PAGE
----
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US stocks slipped on Wednesday after a closely watched jobs report fell short of expectations and a top central banker issued a hawkish forecast.
Wall Street’s blue-chip S&P 500 benchmark closed 0.5 per cent lower, accelerating losses late in the New York day and easing back from an all-time high struck on Tuesday.
The lacklustre move came as investors digested a report from the Institute for Supply Management that showed the rate of activity growth in America’s services sector picked up sharply last month.
The headline number exceeded analysts’ expectations but details in the release noted “worsening labour and materials shortages”, feeding into investor fears over the fragility of the US economic recovery. Andrew Hunter, senior US economist at Capital Economics, also warned that the shortages “could push price inflation even higher”.
Traders were also analysing disappointing employment data from the payroll processor ADP ahead of Friday’s more comprehensive non-farm payrolls reports from the US government.
ADP said private employers added 330,000 new jobs in July, mostly in the services sector, significantly shy of consensus forecasts of 695,000 and the smallest gains in five months.
Ian Lyngen, an interest rate strategist at BMO Capital Markets, said the ADP numbers set a “troubling tone ahead of Friday’s jobs release and will be a touchstone for those worried that the Delta variant will continue to weigh on the real economy”.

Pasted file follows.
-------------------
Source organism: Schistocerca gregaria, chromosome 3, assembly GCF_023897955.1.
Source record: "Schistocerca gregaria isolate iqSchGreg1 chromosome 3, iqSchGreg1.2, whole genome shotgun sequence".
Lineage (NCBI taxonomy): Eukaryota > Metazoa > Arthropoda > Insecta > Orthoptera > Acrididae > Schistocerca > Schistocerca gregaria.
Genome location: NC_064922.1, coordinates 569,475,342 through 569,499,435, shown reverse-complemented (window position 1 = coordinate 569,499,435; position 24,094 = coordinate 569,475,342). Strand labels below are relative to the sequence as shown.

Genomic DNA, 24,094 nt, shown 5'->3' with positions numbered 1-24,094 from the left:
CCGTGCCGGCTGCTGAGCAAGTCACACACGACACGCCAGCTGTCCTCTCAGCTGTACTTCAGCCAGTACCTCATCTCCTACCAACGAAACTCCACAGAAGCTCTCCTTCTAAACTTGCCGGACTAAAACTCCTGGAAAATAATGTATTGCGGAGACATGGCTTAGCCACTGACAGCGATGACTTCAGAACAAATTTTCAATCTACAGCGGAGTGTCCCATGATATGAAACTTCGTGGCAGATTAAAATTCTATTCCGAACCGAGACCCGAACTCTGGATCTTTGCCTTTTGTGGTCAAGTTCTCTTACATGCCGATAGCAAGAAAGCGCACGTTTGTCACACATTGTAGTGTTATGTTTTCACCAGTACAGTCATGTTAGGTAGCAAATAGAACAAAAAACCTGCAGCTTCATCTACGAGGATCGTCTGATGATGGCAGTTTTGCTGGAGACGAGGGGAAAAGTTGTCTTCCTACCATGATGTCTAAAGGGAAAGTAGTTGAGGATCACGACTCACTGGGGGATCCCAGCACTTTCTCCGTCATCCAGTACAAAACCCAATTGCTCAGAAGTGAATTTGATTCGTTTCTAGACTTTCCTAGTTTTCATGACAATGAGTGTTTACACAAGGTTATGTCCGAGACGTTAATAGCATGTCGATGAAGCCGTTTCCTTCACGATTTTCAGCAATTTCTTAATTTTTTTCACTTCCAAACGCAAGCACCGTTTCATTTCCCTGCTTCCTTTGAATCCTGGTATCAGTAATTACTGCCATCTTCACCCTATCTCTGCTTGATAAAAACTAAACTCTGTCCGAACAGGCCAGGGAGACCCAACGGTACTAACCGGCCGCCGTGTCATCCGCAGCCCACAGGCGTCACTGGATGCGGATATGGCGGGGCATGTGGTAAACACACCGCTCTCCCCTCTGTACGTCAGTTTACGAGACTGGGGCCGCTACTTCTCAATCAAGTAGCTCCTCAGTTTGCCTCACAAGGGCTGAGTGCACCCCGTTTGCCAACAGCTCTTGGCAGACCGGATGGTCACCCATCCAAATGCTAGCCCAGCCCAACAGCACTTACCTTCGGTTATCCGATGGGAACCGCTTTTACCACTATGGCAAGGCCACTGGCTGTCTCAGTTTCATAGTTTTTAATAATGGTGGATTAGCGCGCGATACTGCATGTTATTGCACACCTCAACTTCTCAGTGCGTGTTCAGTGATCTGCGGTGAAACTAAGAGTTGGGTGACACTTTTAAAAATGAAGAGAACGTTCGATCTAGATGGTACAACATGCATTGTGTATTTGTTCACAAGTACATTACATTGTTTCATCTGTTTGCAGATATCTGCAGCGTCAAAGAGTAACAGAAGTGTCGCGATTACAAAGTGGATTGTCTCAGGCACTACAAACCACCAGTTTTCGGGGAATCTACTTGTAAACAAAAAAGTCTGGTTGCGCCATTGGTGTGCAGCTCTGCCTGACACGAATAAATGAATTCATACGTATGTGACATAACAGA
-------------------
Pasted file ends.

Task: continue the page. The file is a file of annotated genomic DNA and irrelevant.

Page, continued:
“Overall, yet another data point suggesting peak growth might be behind the US for this cycle,” he added.
Compounding the move and further weighing on stock prices and US government debt, Federal Reserve vice-chair Richard Clarida said the central bank should position itself for rate rises at the start of 2023 as the economic recovery from the pandemic remained on track. Higher interest rates are typically seen as negative for companies as they raise input costs.
His remarks sent the yield on the 10-year Treasury note from a low for the day of 1.13 per cent up to 1.21 per cent before moving back to trade flat at 1.17 per cent.
In a contrast, technology stocks inched higher, with the tech-heavy Nasdaq Composite rising 0.1 per cent. The sector has been a hide-out for investors doubtful of the strength of the economic recovery.
Across the Atlantic, the region-wide Stoxx Europe 600 index gained 0.6 per cent to reach another record high while the UK’s FTSE 100 advanced 0.3 per cent.
Those gains followed rises in Asia where Hong Kong’s Hang Seng index climbed 0.9 per cent and the CSI 300 index of shares listed in Shanghai and Shenzhen rose 0.9 per cent.
The Hang Seng tech index, which includes the Chinese internet giant Tencent, jumped 2.4 per cent, rebounding after criticism of the technology and gaming industry by Chinese authorities hit the prices of online gaming groups earlier in the week.
Tencent, whose 11 per cent fall on Monday wiped almost $60bn off its market capitalisation, rose 2.4 per cent.
Brent crude, the global oil benchmark, retreated 3 per cent to $70.27 a barrel amid another volatile trading session.